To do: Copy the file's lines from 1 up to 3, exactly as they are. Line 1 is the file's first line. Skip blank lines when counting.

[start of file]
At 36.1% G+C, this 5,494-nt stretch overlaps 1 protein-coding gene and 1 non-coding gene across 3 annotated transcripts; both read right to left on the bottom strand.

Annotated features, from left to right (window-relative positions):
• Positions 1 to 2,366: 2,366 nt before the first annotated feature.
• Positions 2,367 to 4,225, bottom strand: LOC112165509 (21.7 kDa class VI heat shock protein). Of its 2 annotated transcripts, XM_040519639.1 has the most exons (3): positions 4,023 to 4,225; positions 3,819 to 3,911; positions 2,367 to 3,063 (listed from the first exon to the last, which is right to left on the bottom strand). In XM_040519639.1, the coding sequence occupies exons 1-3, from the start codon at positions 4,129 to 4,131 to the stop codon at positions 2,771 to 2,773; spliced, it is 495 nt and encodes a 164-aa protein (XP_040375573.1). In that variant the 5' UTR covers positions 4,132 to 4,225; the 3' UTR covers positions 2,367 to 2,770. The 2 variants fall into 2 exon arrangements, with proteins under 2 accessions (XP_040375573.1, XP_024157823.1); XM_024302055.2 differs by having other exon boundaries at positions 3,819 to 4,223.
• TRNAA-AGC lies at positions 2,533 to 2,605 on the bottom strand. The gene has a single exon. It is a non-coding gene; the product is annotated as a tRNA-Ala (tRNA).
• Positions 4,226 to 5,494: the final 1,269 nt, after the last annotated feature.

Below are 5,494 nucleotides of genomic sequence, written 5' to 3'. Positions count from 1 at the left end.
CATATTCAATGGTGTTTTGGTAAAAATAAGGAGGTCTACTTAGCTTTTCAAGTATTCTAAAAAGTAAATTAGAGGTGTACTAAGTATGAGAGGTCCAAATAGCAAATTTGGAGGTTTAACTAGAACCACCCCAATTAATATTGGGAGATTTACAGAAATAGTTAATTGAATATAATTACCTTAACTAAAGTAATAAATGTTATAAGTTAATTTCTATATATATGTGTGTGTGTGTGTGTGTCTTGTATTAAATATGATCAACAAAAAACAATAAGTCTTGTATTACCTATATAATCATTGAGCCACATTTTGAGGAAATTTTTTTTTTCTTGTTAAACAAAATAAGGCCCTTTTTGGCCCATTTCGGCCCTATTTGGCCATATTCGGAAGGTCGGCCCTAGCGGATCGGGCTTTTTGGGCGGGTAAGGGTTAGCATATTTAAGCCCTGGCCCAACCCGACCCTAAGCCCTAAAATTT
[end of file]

At 36.1% G+C, this 5,494-nt stretch overlaps 1 protein-coding gene and 1 non-coding gene across 3 annotated transcripts; both read right to left on the bottom strand.

Annotated features, from left to right (window-relative positions):
• Positions 1 to 2,366: 2,366 nt before the first annotated feature.